The Science of Dreaming — Why and How We Dream

Mar. 18, 2019Anyone who’s ever been a vivid dreamer will tell you, that stuff can be exhausting. The mental fatigue of going to bed for a good night’s sleep, only to be hunted down by a serial killer or delivering a keynote in your underwear feels like anything but restful. So what the heck is the point of a dream? Why do we have them, and what in the world do they mean?



 

What Happens When You Dream

The short answer is: scientists have some excellent theories, but nobody really knows for sure.

It’s only from the most recent research that scientists have determined where in the brain dreams even originate. In a fluke during a recent dream study, it was found that the patient’s visual cortex, known as the lingual gyrus, is directly tied to dream production. This particular section of our brain is responsible for emotional and visual processing and recalling memories.

Dreaming seems to occur during our REM sleep cycles, the periods of time in which our brains are more energized and our bodies are almost completely devoid of muscle tone. In short, your brain is switched on, and it’s lights out for pretty much everything else.

But when you’re in REM sleep, not your whole brain is active, and this is the really interesting part. Your limbic system is wildly active, the part of your brain responsible for reactions, memories, and the part responsible for skeletal movement.

Your frontal cortex — the part of your brain responsible for saying, “This is ridiculous Karen, the mailman is not a zombie”, is completely offline — leaving your limbic system running the show (and it’s got a wild side).

Sleep Walking and Talking

Because the part of your brain responsible for skeletal movement is still online, despite your muscles being totally lax, occasionally what your hippocampus (your memory center) decides to play for your visual cortex can rile you up enough to physically move during sleep.

Particularly at the end of an REM sleep cycle, when your muscles are beginning to regain their tone, this can cause some ultra-vivid dreamers to talk, walk, and even react instinctively in the physical world to what’s happening in their minds.

 

Does What We Dream Mean Anything?

Now the golden question — are dreams just random firings from the part of our brains that haven’t completely gone offline, or is there more to it than that? Nobody is really sure.

What scientists have largely theorized is that with your logic center offline and your limbic system going bananas, you pull all kinds of memories out of your mind while you sleep. With nobody sane as the gatekeeper, your brain interprets what happens as real. You react instinctively and emotionally, based on ideas and memories that are already there. Even so, there are four primary schools of thought on the subject.

 

Freud’s Theory

Wish Fulfillment. Freud’s theory goes hand-in-hand with many of his revolutionary psychological work. Though not always a pleasant reality in the case of dark and macabre dreams, Freud’s theory suggests that dreams aren’t really random at all, but manifestations of thoughts we’re already having, even if at the subconscious level.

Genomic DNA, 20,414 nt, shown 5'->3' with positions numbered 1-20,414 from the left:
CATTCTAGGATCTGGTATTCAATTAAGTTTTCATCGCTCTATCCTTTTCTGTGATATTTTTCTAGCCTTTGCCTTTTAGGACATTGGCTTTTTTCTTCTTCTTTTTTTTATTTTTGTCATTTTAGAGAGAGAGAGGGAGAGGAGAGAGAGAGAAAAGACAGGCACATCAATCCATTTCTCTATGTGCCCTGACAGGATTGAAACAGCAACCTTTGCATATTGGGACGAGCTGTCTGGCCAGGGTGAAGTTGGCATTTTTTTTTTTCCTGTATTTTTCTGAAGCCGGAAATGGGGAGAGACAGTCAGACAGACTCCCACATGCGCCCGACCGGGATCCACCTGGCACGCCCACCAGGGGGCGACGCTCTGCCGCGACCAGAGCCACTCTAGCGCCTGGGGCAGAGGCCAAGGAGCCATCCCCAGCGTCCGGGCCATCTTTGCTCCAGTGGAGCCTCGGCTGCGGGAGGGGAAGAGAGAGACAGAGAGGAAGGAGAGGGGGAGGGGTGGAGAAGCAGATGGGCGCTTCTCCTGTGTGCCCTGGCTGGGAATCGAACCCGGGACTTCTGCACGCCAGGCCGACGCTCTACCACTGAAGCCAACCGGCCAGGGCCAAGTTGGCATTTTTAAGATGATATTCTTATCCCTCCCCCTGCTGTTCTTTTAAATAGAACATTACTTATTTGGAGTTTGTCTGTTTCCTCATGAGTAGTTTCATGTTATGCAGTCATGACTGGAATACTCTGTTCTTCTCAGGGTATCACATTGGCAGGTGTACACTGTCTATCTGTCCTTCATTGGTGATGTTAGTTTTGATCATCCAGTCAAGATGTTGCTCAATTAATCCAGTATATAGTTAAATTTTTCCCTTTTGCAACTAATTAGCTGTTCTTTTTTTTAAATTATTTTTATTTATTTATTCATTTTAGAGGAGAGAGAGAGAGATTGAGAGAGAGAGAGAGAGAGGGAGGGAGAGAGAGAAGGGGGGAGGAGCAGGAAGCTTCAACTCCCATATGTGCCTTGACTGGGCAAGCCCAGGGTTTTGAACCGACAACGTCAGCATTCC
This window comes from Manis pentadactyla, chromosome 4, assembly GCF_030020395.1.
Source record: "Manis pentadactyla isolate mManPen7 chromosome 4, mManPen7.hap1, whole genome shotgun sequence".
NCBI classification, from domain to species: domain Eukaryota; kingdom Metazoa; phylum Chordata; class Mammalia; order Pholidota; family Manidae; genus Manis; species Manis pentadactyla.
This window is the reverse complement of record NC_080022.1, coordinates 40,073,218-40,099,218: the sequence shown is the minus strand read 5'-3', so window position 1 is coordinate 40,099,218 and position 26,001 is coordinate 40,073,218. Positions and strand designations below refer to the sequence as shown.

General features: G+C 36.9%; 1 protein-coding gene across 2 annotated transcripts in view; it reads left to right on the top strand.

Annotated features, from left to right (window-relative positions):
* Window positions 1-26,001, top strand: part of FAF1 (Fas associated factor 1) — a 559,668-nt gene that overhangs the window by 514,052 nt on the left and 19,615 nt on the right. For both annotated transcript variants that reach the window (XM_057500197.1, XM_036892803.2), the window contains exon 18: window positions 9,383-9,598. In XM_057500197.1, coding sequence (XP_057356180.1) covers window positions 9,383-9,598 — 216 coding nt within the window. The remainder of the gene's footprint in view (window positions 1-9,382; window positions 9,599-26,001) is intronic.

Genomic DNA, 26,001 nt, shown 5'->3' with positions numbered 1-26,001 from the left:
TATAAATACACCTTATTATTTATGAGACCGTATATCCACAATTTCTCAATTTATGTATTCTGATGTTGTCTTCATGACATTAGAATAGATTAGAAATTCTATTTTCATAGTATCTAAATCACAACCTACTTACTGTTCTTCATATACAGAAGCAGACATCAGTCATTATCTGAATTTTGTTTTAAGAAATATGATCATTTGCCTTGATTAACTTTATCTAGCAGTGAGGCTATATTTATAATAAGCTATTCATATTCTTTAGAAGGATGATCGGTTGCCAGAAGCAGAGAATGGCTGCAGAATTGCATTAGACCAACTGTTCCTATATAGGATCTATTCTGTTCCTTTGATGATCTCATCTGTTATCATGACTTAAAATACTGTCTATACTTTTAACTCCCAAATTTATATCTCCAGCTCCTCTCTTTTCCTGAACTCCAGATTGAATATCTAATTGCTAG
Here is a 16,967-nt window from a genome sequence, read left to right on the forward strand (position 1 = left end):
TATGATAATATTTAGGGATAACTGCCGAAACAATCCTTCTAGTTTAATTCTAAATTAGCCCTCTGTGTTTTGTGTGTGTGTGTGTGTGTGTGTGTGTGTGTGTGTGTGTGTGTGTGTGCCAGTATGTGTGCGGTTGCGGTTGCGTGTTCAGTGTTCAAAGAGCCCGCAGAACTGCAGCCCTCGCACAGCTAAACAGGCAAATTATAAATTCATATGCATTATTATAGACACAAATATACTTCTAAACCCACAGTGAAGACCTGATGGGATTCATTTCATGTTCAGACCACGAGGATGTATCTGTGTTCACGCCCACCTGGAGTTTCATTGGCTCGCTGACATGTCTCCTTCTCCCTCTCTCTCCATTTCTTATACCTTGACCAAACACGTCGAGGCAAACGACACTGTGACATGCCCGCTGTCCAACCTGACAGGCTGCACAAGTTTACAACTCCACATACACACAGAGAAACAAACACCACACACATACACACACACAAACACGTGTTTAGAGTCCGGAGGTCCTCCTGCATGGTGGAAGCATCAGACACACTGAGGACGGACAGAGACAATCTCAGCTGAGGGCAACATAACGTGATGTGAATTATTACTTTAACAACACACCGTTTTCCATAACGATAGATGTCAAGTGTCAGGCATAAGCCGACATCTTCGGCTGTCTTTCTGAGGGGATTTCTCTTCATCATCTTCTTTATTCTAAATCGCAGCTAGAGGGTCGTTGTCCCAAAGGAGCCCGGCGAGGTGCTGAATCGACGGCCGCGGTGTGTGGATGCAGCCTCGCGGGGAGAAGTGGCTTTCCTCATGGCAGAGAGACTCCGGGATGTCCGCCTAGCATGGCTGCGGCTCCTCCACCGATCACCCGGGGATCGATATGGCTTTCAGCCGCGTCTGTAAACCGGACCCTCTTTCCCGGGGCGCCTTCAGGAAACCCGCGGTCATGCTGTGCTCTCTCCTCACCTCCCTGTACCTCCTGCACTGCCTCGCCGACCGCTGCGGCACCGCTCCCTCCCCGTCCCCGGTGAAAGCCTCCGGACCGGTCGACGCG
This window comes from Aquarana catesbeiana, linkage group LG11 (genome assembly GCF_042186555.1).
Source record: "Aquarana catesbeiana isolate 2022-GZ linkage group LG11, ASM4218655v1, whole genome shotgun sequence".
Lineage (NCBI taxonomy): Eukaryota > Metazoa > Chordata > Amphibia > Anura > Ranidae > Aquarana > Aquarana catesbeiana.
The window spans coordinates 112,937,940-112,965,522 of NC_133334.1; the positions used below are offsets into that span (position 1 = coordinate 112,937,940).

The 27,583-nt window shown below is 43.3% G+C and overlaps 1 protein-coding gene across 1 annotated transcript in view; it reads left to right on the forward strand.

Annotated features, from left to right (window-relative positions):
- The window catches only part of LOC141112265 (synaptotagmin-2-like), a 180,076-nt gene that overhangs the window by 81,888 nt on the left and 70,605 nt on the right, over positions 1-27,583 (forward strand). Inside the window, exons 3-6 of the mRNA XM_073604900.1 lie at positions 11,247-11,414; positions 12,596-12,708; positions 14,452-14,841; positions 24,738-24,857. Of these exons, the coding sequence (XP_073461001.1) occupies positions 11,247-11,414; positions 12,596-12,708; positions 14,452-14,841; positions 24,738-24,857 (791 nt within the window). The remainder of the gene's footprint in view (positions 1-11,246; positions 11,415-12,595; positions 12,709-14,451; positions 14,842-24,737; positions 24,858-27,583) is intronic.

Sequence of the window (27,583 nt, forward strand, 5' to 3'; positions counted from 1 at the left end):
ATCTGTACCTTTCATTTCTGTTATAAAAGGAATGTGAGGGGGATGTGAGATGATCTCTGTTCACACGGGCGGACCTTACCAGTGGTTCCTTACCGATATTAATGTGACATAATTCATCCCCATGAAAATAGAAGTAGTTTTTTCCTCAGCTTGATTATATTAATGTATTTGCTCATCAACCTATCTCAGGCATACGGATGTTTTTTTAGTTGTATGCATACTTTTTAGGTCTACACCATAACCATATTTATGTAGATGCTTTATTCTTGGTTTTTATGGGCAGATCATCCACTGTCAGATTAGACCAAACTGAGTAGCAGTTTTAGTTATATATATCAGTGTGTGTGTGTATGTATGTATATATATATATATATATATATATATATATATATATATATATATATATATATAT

Carl Jung’s Theory

Direct Mental Expression. Jung’s theory is an interesting one and plays into the most mystical side of dreams. His theory suggests that dreams are much more symbolic and metaphorical and not literal projections of our internal thoughts.

 

REM and Activation-Synthesis

This theory is based on the neuroscience we’ve proven thus far, that dreams are just side effects of normal brain activity that happens during REM sleep.

 

Threat Simulation Theory

An interesting theory, this one is based on the idea that our brains are subconsciously preparing us for stressful situations we perceive, whether consciously or not, to be threats in our lives. We act them out in our minds, and we’re that much more prepared in real life.

Are Dreams Our Brain’s Way of Exercising?

The science is missing pieces, and many parts are unclear, but there seems to be a link between people who don’t dream, or often have them interrupted, and an impaired ability to process emotions.

Many psychologists theorize that social communication is one of the most essential components of the human survival instinct, but also one of the most stressful. Many attribute the rise in stress hormone levels with the constant attachment to social media — communicating constantly is mentally exhausting.

It seems that our dreams might prepare us for emotional processing, a key component of communication, and that a lack of dreams can result in difficulty with those situations.

Dreaming as an Essential Bodily Function

Whatever the case may be, dreaming doesn’t just seem to be a normal neurological process. It seems to be an inevitable side effect of the hippocampus being left up late to play cards with the visual cortex and no frontal cortex supervision.

The result can be the wild and wacky, the downright disturbing, and the profoundly thought-provoking. Scientific explanations or not, dreaming is fascinating, and as it turns out, could be a healthy part of a fully-functional brain.

 

Which dream theory do you think is most accurate? Discuss it with us on Facebook or Instagram, and tag us in the post! @AvocadoMattress

 

Destiny Hagest

By Destiny Hagest

 —  Destiny is a freelance writer with a background in sustainability and natural health. She lives in the mountains of central Montana with her husband and young son. When she's not writing or chasing her toddler, you can find her wandering the quiet wilderness in search of wild herbs and antler sheds.

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